Twitter  "Algorithms have consequences." Zeynep Tufekci on Ferguson and net neutrality: nie.mn/VpE1Ef  
Nieman Journalism Lab
Pushing to the future of journalism — A project of the Nieman Foundation at Harvard

A Congressional byline in Houston

Lots of news organizations have creative plans to harness social media for their coverage of today’s presidential inauguration, but here’s my favorite: The Houston Chronicle is collecting live video streams on Qik from people attending the festivities in Washington, and they’ve recruited their local congressman, Rep. John Culberson, to provide footage from the viewing platform on the steps of the Capitol. He’s the Congressional early adopter whose antics on Twitter and other sites helped lead to important rule changes on the Hill last year. Given Culberson’s experience with the medium and choice seats on Tuesday, his live streaming of the inauguration could be significantly more compelling than typical audience-submitted fare.

By now it’s de rigueur for media outlets to request photos, videos, and other materials from their readers when big news is breaking, and the practice is likely to reach unprecedented scale today (if the cellphone networks hold up). But while empowering the audience is clearly smart journalism, it isn’t automatically good journalism. When news is moving fast, as it will today, finding quality work amid a morass of user submissions can be maddeningly difficult, and the mantra of “publish, then filter” begins to feel ill-equipped. Publish everything, sure, but some enlightened filtration — call it curation — could go a long way when the tweets are coming in at a rate of thousands per minute.

That’s why I like the Chronicle’s plan, which mixes the here-comes-everybody approach with a few promising efforts to elevate and focus the coverage. The Hearst-owned newspaper is soliciting videos, photos, text messages, emails, and even voicemails from readers who are attending the inauguration. One page, which isn’t yet live, will feature a smorgasbord of everything that’s coming in today, including video (streamed over Qik), photos (from Flickr via Yahoo Pipes), and tweets (using Monitter). At the same time, Chronicle editors will highlight the best stuff on a separate blog, “Witnessing Obama”. Dean Betz, content director for chron.com , said that he wanted to provide both options to satisfy various levels of interest in the inauguration.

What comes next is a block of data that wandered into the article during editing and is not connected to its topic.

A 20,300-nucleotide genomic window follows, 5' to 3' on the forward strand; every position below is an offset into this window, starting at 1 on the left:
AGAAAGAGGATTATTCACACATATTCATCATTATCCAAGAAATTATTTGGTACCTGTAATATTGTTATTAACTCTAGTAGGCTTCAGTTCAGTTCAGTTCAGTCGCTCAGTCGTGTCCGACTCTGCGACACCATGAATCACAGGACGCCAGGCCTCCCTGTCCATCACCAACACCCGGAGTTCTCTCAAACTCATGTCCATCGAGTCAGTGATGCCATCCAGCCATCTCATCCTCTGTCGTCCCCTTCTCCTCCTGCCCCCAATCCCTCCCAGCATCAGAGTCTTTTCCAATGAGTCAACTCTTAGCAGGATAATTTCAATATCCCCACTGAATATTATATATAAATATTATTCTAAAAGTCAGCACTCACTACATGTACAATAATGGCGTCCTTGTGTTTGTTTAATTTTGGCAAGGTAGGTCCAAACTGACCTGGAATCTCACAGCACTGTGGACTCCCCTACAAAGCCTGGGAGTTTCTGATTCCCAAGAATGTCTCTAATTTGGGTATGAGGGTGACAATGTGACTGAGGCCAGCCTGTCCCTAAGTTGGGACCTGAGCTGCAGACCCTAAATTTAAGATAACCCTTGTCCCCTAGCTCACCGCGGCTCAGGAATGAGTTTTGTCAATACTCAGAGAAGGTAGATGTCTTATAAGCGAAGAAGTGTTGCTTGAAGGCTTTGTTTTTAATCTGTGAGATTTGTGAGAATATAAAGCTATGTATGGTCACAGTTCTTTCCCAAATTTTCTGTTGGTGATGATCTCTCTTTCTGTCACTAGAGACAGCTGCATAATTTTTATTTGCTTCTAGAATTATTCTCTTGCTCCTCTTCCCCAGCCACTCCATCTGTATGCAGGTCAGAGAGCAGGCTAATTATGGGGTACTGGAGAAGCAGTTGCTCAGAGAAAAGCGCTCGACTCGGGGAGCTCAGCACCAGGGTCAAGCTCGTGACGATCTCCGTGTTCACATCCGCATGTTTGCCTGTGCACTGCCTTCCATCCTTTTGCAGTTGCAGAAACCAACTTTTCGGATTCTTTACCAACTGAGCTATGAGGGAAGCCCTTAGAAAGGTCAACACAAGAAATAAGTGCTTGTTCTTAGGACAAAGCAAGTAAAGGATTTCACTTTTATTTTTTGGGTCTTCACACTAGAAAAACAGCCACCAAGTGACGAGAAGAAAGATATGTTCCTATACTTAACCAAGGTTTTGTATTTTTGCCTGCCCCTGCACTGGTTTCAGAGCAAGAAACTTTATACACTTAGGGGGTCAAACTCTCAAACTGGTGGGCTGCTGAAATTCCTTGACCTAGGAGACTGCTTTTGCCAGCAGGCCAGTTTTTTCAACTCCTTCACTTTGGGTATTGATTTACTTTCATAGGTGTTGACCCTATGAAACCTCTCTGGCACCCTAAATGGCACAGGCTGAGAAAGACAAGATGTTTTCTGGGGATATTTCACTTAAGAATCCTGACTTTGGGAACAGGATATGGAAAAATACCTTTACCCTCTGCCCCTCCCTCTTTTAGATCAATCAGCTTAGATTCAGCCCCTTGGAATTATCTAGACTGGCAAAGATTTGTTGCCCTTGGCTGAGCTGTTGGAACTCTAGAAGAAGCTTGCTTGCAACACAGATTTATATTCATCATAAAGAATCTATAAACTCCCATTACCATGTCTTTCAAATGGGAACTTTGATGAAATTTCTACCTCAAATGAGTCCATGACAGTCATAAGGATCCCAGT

Betz also made a concerted effort to improve the quality of submissions that the Chronicle receives. On Friday morning, he saw off two busloads of Houston residents on their way to the inauguration, handing them a sheet of paper with instructions for sending back reports. (Andy Carvin, who’s in charge of NPR’s social-media coverage of the inauguration, recently advised a Poynter audience: “Be as specific as possible as to what you’re asking them to do and how to do it, above all else.”) The Chronicle’s Washington bureau also contacted Rep. Culberson’s office to get the congressman on board their Qik event.

Those Qik streams, by the way, are available to anyone. Betz said he intentionally left the Chronicle’s name off that portion of their coverage “because this stuff isn’t about us, and we would love for other news organizations to use this.” Already, the BBC and CBS have joined in, and other Hearst newspapers may participate as well.

Expect Culberson to be the star of the show. On Thursday, the congressman took his cell phone to the platform where Obama will be sworn in and streamed a video with Qik that’s as engaging as any pre-inaugural coverage I’ve seen on television. He even interviewed a few of the workers setting up the viewing area. It’s recommended viewing for all inauguration junkies and a good taste of the footage to expect later today:

And in this video, Culberson offers a tour of the area where Obama will enjoy the Inaugural Luncheon after he’s sworn in:

                                   
What to read next
Peter Van Laer's Magic Scene with Self-portrait (better) via Shi-Chi Chiang
Caroline O'Donovan    Aug. 12, 2014
A new voice on social platforms helped Mother Jones beat its traffic records.